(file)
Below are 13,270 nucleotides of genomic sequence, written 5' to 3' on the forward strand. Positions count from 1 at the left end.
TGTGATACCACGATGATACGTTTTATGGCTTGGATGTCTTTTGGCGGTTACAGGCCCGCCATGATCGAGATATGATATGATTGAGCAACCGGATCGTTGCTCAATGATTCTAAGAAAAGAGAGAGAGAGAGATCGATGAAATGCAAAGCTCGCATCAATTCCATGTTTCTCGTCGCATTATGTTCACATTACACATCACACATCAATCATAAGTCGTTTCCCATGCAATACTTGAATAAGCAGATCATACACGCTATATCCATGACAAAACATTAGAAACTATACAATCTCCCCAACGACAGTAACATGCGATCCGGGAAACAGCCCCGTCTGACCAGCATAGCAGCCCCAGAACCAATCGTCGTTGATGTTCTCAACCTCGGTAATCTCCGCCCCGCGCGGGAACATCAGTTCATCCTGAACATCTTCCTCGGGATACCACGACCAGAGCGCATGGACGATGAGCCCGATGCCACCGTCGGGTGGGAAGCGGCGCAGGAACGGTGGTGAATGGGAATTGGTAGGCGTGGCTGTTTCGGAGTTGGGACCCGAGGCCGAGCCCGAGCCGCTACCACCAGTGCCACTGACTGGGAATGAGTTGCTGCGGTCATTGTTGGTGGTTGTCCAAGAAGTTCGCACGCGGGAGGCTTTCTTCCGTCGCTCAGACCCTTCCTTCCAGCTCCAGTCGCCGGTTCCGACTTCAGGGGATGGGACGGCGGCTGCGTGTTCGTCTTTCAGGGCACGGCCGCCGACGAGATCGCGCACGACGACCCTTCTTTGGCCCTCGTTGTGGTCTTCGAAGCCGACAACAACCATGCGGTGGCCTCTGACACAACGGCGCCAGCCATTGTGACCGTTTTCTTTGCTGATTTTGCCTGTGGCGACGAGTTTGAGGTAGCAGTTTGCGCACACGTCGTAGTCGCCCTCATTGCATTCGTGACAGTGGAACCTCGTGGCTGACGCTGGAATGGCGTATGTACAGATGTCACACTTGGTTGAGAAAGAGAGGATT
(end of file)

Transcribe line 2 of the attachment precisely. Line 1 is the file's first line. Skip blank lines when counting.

TGTGATACCACGATGATACGTTTTATGGCTTGGATGTCTTTTGGCGGTTACAGGCCCGCCATGATCGAGATATGATATGATTGAGCAACCGGATCGTTGCTCAATGATTCTAAGAAAAGAGAGAGAGAGAGATCGATGAAATGCAAAGCTCGCATCAATTCCATGTTTCTCGTCGCATTATGTTCACATTACACATCACACATCAATCATAAGTCGTTTCCCATGCAATACTTGAATAAGCAGATCATACACGCTATATCCATGACAAAACATTAGAAACTATACAATCTCCCCAACGACAGTAACATGCGATCCGGGAAACAGCCCCGTCTGACCAGCATAGCAGCCCCAGAACCAATCGTCGTTGATGTTCTCAACCTCGGTAATCTCCGCCCCGCGCGGGAACATCAGTTCATCCTGAACATCTTCCTCGGGATACCACGACCAGAGCGCATGGACGATGAGCCCGATGCCACCGTCGGGTGGGAAGCGGCGCAGGAACGGTGGTGAATGGGAATTGGTAGGCGTGGCTGTTTCGGAGTTGGGACCCGAGGCCGAGCCCGAGCCGCTACCACCAGTGCCACTGACTGGGAATGAGTTGCTGCGGTCATTGTTGGTGGTTGTCCAAGAAGTTCGCACGCGGGAGGCTTTCTTCCGTCGCTCAGACCCTTCCTTCCAGCTCCAGTCGCCGGTTCCGACTTCAGGGGATGGGACGGCGGCTGCGTGTTCGTCTTTCAGGGCACGGCCGCCGACGAGATCGCGCACGACGACCCTTCTTTGGCCCTCGTTGTGGTCTTCGAAGCCGACAACAACCATGCGGTGGCCTCTGACACAACGGCGCCAGCCATTGTGACCGTTTTCTTTGCTGATTTTGCCTGTGGCGACGAGTTTGAGGTAGCAGTTTGCGCACACGTCGTAGTCGCCCTCATTGCATTCGTGACAGTGGAACCTCGTGGCTGACGCTGGAATGGCGTATGTACAGATGTCACACTTGGTTGAGAAAGAGAGGATT